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Man who fell for phone scam targeting La Plata County residents shares his story

John Perry wants to warn others about fake deputies soliciting money over missed jury duty
(Adobe Stock)

Durango resident John Perry had just stepped off the airplane in Los Angeles to take part in a bicycle race when he received the voicemail.

The caller claimed to be Lt. Scott from the La Plata County Sheriff’s Office, calling for Albert Perry.

“And I’m like, ‘Uh, OK, well that’s not me,’ so I called because I wanted to do the right thing,” Perry said. “And he said, ‘Oh no, I think my secretary made a mistake, I’m looking for John Perry.’ And I said, ‘Well, that’s me.’”

Perry was about to become the latest victim of a telephone scam making the rounds in La Plata County. For the scam, a caller uses the name of an actual La Plata County Sheriff’s Office deputy in an effort to extort money from unsuspecting residents.

Perry fell for the scam on Feb. 9, one day before the Sheriff’s Office announced the latest round of fraudulent phone calls via a story published in this newspaper.

The caller asked for Perry’s birthday and then proceeded to tell him that he had failed to appear for jury duty and that a La Plata County judge named Herringer (the actual name of a former judge) had issued a bench warrant for Perry for contempt of court and failure to appear. The fake deputy added that Perry was now in the system and had been added to a no-fly list.

Perry asked what he needed to do to take care of the situation, at which point he was told he needed to purchase gift cards at Walmart and then call back with the card verification numbers in order to “bond out” and ensure he would stop in at the La Plata County Courthouse upon his return Monday to resolve the situation.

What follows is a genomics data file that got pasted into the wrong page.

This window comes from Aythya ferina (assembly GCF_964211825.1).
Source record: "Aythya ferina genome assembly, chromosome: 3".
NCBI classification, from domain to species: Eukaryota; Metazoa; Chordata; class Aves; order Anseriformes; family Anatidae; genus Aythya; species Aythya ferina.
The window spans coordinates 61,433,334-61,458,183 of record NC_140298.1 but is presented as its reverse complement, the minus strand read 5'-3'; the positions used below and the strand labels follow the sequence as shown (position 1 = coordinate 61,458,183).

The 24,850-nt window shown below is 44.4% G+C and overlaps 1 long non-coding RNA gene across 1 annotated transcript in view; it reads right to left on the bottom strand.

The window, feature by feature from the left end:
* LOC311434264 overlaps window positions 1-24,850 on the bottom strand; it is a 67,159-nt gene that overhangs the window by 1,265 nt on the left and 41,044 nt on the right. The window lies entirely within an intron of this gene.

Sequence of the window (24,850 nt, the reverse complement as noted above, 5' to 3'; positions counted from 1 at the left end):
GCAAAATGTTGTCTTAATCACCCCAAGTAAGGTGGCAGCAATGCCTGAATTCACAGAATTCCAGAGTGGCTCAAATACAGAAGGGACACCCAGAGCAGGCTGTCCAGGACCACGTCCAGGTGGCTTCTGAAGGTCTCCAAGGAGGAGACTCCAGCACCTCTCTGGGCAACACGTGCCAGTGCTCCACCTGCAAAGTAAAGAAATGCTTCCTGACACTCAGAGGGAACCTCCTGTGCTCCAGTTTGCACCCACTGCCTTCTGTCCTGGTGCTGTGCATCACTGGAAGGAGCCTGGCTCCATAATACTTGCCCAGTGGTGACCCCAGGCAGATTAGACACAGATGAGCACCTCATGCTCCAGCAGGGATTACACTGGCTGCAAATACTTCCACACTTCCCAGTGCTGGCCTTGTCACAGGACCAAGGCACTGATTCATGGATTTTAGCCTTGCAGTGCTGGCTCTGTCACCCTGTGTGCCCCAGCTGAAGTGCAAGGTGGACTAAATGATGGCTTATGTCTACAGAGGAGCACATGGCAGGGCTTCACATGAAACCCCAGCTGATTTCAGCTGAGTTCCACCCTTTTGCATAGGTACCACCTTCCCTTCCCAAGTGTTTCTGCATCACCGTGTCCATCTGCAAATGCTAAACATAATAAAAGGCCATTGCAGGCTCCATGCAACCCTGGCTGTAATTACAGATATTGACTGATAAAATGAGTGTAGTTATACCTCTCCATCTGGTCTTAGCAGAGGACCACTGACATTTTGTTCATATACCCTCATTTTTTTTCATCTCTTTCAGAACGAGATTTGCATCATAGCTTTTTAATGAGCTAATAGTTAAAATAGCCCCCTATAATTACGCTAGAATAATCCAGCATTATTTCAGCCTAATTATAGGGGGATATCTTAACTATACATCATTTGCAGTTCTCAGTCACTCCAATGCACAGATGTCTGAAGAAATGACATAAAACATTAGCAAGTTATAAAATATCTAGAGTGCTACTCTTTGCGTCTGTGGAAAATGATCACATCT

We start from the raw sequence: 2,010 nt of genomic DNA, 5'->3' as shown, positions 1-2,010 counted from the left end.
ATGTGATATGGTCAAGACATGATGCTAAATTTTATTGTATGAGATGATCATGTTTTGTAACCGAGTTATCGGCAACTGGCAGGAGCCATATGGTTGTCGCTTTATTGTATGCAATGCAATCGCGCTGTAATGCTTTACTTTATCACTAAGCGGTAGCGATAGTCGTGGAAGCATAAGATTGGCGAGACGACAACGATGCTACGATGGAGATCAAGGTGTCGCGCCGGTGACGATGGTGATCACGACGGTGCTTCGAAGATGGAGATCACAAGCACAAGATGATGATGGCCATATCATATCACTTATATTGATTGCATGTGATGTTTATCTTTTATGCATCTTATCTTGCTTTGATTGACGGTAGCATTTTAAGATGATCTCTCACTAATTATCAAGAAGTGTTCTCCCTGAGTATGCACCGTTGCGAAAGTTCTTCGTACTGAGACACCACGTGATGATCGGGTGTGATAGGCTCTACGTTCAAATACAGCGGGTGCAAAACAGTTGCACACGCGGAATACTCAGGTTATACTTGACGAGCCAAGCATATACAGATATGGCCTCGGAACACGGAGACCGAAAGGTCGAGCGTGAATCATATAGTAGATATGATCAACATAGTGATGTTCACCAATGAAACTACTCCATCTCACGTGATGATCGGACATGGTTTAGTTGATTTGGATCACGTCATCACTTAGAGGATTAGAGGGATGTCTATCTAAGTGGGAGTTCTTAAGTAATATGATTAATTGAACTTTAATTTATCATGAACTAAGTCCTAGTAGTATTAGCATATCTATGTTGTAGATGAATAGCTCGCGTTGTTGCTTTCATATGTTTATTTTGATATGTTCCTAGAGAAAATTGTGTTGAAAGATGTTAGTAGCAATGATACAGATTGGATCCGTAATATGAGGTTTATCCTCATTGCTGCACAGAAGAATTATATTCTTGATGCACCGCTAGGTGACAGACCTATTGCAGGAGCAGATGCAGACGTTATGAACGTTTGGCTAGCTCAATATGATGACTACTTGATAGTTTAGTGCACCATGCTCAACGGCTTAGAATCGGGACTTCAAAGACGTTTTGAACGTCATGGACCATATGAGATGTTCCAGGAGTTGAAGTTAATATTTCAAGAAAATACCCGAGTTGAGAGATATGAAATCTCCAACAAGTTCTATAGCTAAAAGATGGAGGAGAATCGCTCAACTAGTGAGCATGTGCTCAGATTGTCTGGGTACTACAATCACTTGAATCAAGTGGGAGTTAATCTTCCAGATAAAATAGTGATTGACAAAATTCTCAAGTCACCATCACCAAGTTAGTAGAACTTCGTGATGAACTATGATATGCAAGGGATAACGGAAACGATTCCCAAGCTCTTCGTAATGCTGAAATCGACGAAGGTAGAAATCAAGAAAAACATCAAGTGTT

“So I fell for it, total hook, line and sinker,” Perry said.

He went to Walmart and purchased four cards valued at $200 each and then called back and gave the scammer the numbers.

“And the phone that you call is like exactly the same as if I called the La Plata County Sheriff’s Office, their 385-2900 number,” Perry said. “The same prompts, I push the extension, everything.”

Perry shrugged it off and went for a bike ride. Then the fake deputy called again claiming the office was having computer troubles and that the numbers didn’t go through. He told Perry he would need to return to Walmart and get four new cards and call with those numbers.

“And so then I thought about it and thought about it and I’m kind of like, ‘It makes no sense,’ and I should know better,” Perry said. “So I go on the internet and find the La Plata County court and find the judge’s phone number and call and get his assistant. And they are like, ‘Are you kidding? We barely have time to process the cases, let alone chase people for not coming to jury duty.’”

Perry was able to recoup $200 of the money he lost to the scam because he said he used his American Express card to purchase the first gift card and they refunded his money. But the rest was a total wash.

Perry then called the La Plata County Sheriff’s Office and talked with the real officer Scott, he said.

“And he’s like, ‘Oh yeah,’ and the whole time that I’m on the phone with him, these guys (scammers) are calling me back and I’m like, ‘Hey do you just want me to patch you through and put it on a three-way call?’ And he’s like, ‘No, no, we’ll take care of it.’

“And so I haven’t really reached out since,” Perry said.

Perry suspects the scammers are using license plate numbers of cars parked at the Durango-La Plata County Airport and then going online with that information to track down actual information about the victims of the scam.

“It’s just crazy,” Perry said. “And I feel bad for people that can’t – you know, $800 bucks is my travel spending money; it’s not the end of the world. But there are people that that would be life-changing, you know, make or break them.

“It’s when you’re vulnerable that it happens,” Perry added. “At the end of the day we are just kind of laughing about it. You know, this dunce with two years of law school totally fell for it. But it’s like, yeah, because I do the right thing. I mean that’s what you always try to do. And then the next day (the Herald) article popped up.”


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